AUSTRALIAN Agricultural Company chief executive officer Hugh Killen says good rain over the bulk of the organisation's properties had helped reset the premium beef business after years of tough drought conditions.
While saying the drought in some areas was still a long way from broken and the catastrophic North Queensland floods in January and February 2019 had taken a big toll, he said the company was now in a much better position to capitalise on global markets through its premium beef brands.
Mr Killen said coronavirus was the new challenge, likening it in some ways to a natural disaster, similar to the floods, droughts, and the bushfires that had devastated parts of Australia.
That disease was still to play out through global economies, but would likely impact on supply chains.
Mr Killen said animal welfare was also central to management of the company's supply chains.
"Animal welfare sits in three core principles around sustainability more broadly," Mr Killen said.
"We've been operating this business since 1824 and by that nature we're a sustainable company. We approach everything we do from a sustainable fashion.
"First is the land we own and operate, number two is animal welfare, and number three is our employees and the people on our properties."
Mr Killen said central to AACo's animal welfare program was the use of the pain relief product Tri-Solfen, which had been mandated for use across the cattle herd.
While selectively used across in recent years, the decision to make its use mandatory was partly based on large scale trials which had shown Tri-Solfen increased productivity and made cattle calmer. In particular weaners retained more body weight and were better at mothering up, he said.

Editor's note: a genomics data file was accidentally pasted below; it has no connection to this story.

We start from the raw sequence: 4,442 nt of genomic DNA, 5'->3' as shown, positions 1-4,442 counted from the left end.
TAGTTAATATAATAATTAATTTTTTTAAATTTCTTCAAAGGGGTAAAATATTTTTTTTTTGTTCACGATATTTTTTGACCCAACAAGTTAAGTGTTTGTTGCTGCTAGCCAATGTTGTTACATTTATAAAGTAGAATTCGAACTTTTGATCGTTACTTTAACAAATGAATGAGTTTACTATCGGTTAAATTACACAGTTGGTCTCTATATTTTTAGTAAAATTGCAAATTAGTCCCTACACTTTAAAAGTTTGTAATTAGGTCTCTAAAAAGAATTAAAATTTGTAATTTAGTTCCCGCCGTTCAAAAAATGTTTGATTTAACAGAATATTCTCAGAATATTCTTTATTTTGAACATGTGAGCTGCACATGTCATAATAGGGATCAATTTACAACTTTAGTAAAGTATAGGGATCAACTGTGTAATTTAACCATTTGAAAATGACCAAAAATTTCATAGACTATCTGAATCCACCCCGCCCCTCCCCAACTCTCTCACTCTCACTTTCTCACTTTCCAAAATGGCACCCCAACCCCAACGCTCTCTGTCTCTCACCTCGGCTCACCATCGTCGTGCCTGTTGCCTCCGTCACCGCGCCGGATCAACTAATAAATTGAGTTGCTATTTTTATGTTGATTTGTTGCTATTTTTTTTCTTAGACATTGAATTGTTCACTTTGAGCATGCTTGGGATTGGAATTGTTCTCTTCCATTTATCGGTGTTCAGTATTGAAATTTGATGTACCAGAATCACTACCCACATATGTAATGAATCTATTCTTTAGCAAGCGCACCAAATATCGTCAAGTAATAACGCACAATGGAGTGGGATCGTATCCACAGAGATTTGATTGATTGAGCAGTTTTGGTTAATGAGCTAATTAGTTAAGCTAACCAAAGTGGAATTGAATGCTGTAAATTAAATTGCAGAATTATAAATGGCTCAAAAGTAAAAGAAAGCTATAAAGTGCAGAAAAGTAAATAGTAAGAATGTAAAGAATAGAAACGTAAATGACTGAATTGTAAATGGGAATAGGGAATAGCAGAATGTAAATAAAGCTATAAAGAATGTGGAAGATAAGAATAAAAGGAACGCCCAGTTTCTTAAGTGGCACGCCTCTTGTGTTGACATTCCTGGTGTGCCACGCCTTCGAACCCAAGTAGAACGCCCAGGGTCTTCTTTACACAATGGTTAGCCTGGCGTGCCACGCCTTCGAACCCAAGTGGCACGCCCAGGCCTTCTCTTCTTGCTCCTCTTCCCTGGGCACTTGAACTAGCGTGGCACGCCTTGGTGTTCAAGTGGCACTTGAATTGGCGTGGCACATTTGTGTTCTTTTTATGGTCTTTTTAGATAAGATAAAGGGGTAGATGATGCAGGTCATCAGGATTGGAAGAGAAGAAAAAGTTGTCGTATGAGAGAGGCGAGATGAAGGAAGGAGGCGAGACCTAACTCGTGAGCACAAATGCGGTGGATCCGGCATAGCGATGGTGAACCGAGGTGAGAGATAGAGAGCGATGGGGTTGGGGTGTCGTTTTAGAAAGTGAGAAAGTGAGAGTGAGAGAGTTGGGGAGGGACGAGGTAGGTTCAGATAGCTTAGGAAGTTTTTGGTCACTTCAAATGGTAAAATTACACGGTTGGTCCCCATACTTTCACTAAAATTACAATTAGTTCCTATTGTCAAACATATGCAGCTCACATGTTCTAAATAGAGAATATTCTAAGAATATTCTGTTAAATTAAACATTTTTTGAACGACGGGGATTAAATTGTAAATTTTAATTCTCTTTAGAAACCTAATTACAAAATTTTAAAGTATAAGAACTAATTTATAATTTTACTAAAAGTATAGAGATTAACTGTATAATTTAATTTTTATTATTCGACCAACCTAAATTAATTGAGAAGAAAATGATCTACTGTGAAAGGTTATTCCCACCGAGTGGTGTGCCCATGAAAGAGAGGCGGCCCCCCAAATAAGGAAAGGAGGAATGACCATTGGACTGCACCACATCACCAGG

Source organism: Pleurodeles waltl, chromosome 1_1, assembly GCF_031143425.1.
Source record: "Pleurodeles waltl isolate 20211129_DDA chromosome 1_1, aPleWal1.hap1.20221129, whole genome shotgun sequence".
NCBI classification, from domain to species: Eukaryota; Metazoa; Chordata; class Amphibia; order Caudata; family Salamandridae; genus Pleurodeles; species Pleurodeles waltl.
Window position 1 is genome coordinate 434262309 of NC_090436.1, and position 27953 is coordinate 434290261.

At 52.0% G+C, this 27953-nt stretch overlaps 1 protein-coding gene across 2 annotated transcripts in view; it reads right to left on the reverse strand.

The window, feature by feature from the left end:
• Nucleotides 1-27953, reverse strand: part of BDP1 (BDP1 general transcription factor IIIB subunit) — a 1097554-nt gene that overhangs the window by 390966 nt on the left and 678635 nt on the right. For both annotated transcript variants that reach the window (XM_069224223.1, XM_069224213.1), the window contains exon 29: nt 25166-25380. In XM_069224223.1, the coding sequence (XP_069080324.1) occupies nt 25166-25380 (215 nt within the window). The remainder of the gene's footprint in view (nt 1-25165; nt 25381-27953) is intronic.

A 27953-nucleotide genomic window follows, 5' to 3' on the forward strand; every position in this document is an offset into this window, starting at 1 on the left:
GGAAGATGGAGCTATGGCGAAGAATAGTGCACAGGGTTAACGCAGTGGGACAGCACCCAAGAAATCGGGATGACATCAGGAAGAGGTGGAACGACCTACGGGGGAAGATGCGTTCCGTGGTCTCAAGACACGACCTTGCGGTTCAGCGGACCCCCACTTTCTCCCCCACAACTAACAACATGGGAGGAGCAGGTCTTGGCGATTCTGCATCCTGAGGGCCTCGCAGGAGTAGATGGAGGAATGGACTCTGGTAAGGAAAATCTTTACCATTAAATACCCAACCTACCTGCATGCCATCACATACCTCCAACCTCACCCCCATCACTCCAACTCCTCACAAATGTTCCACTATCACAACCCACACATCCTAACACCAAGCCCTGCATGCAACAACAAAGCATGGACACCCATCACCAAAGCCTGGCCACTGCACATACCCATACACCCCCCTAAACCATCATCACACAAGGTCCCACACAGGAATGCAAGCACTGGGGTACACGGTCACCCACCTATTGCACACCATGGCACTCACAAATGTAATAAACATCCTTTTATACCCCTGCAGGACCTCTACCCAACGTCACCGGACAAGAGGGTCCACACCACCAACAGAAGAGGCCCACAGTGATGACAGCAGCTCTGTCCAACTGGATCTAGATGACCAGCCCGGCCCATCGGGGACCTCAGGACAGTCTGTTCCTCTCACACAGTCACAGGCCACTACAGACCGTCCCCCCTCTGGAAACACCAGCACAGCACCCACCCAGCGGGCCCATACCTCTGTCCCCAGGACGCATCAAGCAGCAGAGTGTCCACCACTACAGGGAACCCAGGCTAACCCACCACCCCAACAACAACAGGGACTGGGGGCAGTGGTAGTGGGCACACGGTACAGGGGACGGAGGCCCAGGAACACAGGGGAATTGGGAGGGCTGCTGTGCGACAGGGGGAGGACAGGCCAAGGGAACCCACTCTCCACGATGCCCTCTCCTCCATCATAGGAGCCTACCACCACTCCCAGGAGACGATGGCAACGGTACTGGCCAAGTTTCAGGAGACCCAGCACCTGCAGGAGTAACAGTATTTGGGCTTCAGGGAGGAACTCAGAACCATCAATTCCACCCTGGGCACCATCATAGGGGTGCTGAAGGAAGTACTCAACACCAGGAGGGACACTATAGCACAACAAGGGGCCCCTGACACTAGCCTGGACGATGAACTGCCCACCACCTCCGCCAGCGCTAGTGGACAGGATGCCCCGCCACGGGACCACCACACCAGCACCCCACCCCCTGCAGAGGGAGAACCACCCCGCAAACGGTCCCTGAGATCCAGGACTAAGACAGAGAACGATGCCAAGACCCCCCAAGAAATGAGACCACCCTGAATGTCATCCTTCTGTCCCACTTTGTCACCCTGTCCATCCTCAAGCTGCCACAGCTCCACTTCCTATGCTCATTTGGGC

...Whether it is one extra kilo or five extra kilos isn't the point. It's actually the right thing for the animal.
"At a $1.50 a dose it's not a huge impost," Mr Killen said. "I believe the production benefits you get in terms of kilos on, mothering up and the general health of the animal makes it a no brainer.
"Whether it become mandatory, I don't know. Whether it makes good business sense. Absolutely.
"But whether it is one extra kilo or five extra kilos isn't the point. It's actually the right thing for the animal.
"If we can do the right thing for our animals, that's the right thing for our consumers."
Mr Killen said said different markets had different priorities. Europe for example was interested in hyper-local product, while Thailand was concerned about plastic in the supply chain.
"But I believe animal welfare is always in the middle and central to the questions they have about the integrity of the supply chain."